Data breaches: Target is just the tip of the iceberg.

Target data breachI’m sure we aren’t the only family who’s had to suffer through the aftershocks of Target’s infamous Great Thanksgiving Weekend Data Breach that occurred in late 2013.

According to news reports, as many as 40 million Target credit cards were exposed to fraud by the data breach.  And as it turns out, the initial reports of nefarious doings were just the beginning.

Even after being given a new credit card number, my family has had to endure seemingly endless rounds of “collateral damage” for more than a year since, as Target’s very skittish credit card unit staff members have placed card-holds at the drop of a hat … initiated phone calls to us at all hours of the day … and asked for confirmations (and reconfirmations) of merchandise charges.

Often, these unwelcome communications have occurred on out-of-town trips or whenever someone in the family has attempted to make an innocuous online purchase from a vendor based overseas.

It’s been altogether rather icky — in addition to being a royal pain in the you-know-where.

But our experience has hardly been unique.  Consider these scary figures when it comes to data breaches that are happening with businesses:

  • On average, it takes nearly 100 days to detect a data breach at financial firms. 
  • It takes nearly 200 days to do so at retail establishments.

Those unwelcome stats come to us courtesy of a multi-country survey of ~1,500 IT professionals in the retail and financial sectors.  The study was conducted by the Ponemon Institute on behalf of network security and software firm Arbor Networks.

The next piece of unsettling news is that, even with the long “dwell” times of these data breaches, the IT professionals surveyed aren’t optimistic at all that the situation will improve over the coming year.  (Nearly 60% of those working in the financial sector aren’t optimistic, as do a whopping ~70% in retail.)

It’s doubly concerning because companies in these sectors are such obvious targets for hack attacks.  The reason is simple:  The amount and degree of customer data stored by companies in these sectors is highly valuable on the black market — thereby commanding high prices.

It makes it all the more lucrative for unscrupulous people to make relentless attempts to hack into the systems and extract whatever data they can.  IT respondents at ~83% of the financial companies reported that they suffer more than 50 such attacks in a given month, as do respondents at ~44% of the retail firms.

The impact on companies isn’t trivial, either.  Another study released jointly just last week by Ponemon and IBM, based on an evaluation of ~350 companies worldwide, finds that the average data breach costs nearly $160 for each lost or stolen record.  And that’s up over 6% from a year ago.  (The Target breach cost substantially more on a per-record basis, incidentally.  And for healthcare organizations, the average cost is well over $350 per record.)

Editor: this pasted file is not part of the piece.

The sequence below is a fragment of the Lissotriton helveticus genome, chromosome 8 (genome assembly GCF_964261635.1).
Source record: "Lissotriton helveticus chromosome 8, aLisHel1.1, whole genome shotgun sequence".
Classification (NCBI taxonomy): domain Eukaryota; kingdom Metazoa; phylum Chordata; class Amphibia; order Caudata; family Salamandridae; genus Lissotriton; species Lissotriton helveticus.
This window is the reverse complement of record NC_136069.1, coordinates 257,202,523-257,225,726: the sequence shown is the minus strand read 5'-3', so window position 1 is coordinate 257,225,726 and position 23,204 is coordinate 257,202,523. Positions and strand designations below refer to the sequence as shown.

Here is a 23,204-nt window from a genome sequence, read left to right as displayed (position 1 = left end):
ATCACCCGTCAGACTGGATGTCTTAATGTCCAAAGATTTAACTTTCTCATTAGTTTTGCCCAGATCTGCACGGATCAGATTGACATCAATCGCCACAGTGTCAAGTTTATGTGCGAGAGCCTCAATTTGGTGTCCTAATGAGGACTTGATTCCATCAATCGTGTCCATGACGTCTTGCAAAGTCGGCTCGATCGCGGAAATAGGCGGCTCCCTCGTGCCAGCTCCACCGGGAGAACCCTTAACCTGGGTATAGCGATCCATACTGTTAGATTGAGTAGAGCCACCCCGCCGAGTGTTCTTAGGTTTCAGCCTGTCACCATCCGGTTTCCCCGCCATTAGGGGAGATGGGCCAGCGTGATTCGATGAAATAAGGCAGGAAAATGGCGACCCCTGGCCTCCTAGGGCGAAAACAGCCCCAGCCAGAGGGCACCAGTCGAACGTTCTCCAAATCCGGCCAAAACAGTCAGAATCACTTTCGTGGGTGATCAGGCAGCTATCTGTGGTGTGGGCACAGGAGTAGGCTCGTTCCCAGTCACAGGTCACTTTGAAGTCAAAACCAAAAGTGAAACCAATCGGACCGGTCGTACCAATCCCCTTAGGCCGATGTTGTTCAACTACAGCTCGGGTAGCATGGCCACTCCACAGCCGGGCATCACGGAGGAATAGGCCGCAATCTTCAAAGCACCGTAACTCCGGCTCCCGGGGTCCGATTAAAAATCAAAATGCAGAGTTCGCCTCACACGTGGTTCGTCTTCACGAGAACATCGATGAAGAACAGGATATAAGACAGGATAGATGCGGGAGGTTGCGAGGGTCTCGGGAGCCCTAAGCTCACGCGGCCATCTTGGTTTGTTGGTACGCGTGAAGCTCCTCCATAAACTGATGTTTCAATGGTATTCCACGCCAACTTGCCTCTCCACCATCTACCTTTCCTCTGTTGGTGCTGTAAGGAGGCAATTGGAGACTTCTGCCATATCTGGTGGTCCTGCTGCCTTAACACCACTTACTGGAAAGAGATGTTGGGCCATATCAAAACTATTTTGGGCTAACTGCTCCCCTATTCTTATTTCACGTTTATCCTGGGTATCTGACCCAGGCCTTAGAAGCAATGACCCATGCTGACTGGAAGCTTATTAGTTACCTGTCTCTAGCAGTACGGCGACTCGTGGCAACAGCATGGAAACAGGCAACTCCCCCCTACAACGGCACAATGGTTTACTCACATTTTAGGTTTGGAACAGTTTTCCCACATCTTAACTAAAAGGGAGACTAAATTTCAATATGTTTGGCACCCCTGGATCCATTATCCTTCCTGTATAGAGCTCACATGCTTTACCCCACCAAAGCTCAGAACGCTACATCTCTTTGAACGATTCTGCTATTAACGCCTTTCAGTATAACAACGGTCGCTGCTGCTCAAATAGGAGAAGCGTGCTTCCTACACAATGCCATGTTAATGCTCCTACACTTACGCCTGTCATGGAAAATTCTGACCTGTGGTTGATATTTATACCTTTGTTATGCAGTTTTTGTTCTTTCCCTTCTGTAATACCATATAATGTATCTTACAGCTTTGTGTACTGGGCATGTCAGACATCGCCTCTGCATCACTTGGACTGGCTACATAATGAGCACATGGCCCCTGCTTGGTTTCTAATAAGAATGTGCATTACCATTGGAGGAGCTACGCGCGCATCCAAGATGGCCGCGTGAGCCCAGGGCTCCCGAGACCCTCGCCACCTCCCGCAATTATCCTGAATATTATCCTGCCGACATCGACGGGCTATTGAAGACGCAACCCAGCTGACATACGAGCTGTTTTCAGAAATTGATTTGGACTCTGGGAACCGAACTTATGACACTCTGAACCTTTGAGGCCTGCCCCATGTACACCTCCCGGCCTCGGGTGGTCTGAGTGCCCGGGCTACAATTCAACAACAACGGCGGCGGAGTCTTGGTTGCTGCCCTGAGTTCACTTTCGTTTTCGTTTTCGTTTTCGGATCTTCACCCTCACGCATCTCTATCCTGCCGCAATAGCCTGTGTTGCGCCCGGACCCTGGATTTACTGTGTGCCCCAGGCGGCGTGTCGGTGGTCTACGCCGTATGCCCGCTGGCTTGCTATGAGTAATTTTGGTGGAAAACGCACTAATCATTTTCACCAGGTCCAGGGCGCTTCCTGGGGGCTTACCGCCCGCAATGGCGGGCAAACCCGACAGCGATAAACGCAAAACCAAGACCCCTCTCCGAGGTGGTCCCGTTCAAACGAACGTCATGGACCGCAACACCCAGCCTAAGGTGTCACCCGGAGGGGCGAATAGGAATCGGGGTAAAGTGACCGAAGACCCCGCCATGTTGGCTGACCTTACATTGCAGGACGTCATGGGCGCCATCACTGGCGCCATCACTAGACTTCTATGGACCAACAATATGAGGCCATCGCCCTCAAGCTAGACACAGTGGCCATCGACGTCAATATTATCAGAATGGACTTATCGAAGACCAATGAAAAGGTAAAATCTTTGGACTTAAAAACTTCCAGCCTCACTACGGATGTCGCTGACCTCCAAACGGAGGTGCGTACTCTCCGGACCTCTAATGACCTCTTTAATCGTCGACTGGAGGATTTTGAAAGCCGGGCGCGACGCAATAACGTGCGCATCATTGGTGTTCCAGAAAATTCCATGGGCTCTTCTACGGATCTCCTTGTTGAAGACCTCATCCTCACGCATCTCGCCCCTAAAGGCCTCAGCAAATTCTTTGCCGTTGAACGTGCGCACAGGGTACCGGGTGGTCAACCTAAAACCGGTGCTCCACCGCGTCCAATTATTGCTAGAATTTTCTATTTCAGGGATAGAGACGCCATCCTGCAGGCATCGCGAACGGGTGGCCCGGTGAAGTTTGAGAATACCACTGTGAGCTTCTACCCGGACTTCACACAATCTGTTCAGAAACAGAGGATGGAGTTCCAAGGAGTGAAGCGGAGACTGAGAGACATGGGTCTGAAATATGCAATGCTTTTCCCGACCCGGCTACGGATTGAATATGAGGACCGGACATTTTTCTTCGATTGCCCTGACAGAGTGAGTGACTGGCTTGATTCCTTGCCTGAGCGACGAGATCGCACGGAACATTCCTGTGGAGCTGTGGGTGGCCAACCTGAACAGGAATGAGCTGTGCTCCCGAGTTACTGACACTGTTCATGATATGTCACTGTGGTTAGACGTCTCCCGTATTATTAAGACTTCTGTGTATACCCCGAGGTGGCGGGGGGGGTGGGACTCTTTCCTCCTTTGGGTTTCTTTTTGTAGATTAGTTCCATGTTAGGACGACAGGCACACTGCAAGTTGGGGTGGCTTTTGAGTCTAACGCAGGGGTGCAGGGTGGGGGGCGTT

dbWhat can be done to stem the endless flood of data breach attacks?  The respondents to this survey put the most faith in technology that monitors networks and traffic to stop or at least minimize these so-called advanced persistent threats (APTs).  More companies have been implementing formalized incident response procedures, too.

As Dr. Larry Ponemon, chairman of the Ponemon Institute has stated, “The time to detect an advanced threat is far too long; attackers are getting in and staying long enough that the damage caused is often irreparable.”

Clearly, more investment in security tools and operations would be advisable.

Anyone else care to weigh in with opinions?

Software and security flaws: Even mighty Google isn’t immune.

Here’s a bit of news that doesn’t make one feel very reassured about cyber-security.

Gmail email accounts compromisedIt turns out that a major flaw has existed in the security of Google’s Gmail service for an extended period of time.

And that flaw could have been exploited to extract millions of Gmail addresses – potentially every single one of them, in fact.

What’s even more unnerving is that this flaw wasn’t uncovered by Google’s own engineers, but instead by security researchers in Israel who were kind enough to bring it to the company’s attention.

Thankfully, it was the “good guys” rather than the “bad” who made the discovery.

Evidently, the flaw resided in the sharing feature of Gmail that allows each user to delegate access to his or her Gmail account.

By “tweaking” the web address, the security researchers were able to reveal a random user’s e-mail address.

Once this procedure was proved out, scaling the hack was relatively easy.  By automating character changes using a software tool called DirBuster, the researchers were able to harvest approximately 37,000 Gmail address inside of two hours.

Oren Hafif, one of the security researchers involved in the exercise, blogged recently about the potential scope of the flaw:

“I brute-forced a token in a Gmail URL to extract all of the e-mail addresses hosted on Google.  I could have done this potentially endlessly.  I have every reason to believe every Gmail address could have been mined.” 

While the hack would not have exposed passwords explcitly, it could have left email accounts open to password-guessing attacks — not to mention unwanted spam mail or phishing.

Potentially, the breach could have affected not only personal users, but also businesses that use Google to host their email platforms.

Helpfully, the Israeli security researchers decided to inform Google of their discovery, preferring to be part of the solution rather than let the company twist in the wind.

So … are you ready for the kicker?

Reportedly, it took Google one full month to fix the software bug after being informed about it.

For a core service like email that is so central to the entire Google experience, one wonders why it took one of the world’s largest and most powerful companies weeks rather than just days to fix the problem.

If you’re looking for a redeeming or staisfying finale to this story … there really isn’t one.

Why?  Because in its infinite generosity, Google decided to reward Mr. Hafif for bringing the software flaw to its attention, in the form of a cash award.

One that really, really expressed thanks and appreciation for what he did.

Reportedly, the award amounted to US$500.